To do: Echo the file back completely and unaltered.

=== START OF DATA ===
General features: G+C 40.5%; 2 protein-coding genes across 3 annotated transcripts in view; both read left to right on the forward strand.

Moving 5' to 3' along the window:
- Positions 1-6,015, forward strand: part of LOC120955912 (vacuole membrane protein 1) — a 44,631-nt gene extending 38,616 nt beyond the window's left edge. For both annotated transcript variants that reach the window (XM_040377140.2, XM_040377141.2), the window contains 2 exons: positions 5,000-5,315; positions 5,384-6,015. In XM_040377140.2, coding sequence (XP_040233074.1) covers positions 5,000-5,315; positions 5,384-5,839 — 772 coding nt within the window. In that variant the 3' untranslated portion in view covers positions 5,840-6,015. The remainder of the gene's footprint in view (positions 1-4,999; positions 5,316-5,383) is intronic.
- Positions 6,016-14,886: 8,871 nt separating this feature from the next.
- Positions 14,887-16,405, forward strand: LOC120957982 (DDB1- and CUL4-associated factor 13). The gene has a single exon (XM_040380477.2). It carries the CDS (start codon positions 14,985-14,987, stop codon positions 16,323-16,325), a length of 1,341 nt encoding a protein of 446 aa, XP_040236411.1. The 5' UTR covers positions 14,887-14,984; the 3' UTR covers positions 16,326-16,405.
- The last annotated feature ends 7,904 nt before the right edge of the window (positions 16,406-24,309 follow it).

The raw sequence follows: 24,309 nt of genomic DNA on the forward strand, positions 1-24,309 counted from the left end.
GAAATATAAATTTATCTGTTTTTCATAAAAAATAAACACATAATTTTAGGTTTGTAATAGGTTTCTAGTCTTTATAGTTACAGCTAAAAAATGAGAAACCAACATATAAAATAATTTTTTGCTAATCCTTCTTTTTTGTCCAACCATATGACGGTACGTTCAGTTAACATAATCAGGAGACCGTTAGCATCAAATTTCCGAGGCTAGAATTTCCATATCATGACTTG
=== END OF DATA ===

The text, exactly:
General features: G+C 40.5%; 2 protein-coding genes across 3 annotated transcripts in view; both read left to right on the forward strand.

Moving 5' to 3' along the window:
- Positions 1-6,015, forward strand: part of LOC120955912 (vacuole membrane protein 1) — a 44,631-nt gene extending 38,616 nt beyond the window's left edge. For both annotated transcript variants that reach the window (XM_040377140.2, XM_040377141.2), the window contains 2 exons: positions 5,000-5,315; positions 5,384-6,015. In XM_040377140.2, coding sequence (XP_040233074.1) covers positions 5,000-5,315; positions 5,384-5,839 — 772 coding nt within the window. In that variant the 3' untranslated portion in view covers positions 5,840-6,015. The remainder of the gene's footprint in view (positions 1-4,999; positions 5,316-5,383) is intronic.
- Positions 6,016-14,886: 8,871 nt separating this feature from the next.
- Positions 14,887-16,405, forward strand: LOC120957982 (DDB1- and CUL4-associated factor 13). The gene has a single exon (XM_040380477.2). It carries the CDS (start codon positions 14,985-14,987, stop codon positions 16,323-16,325), a length of 1,341 nt encoding a protein of 446 aa, XP_040236411.1. The 5' UTR covers positions 14,887-14,984; the 3' UTR covers positions 16,326-16,405.
- The last annotated feature ends 7,904 nt before the right edge of the window (positions 16,406-24,309 follow it).

The raw sequence follows: 24,309 nt of genomic DNA on the forward strand, positions 1-24,309 counted from the left end.
GAAATATAAATTTATCTGTTTTTCATAAAAAATAAACACATAATTTTAGGTTTGTAATAGGTTTCTAGTCTTTATAGTTACAGCTAAAAAATGAGAAACCAACATATAAAATAATTTTTTGCTAATCCTTCTTTTTTGTCCAACCATATGACGGTACGTTCAGTTAACATAATCAGGAGACCGTTAGCATCAAATTTCCGAGGCTAGAATTTCCATATCATGACTTG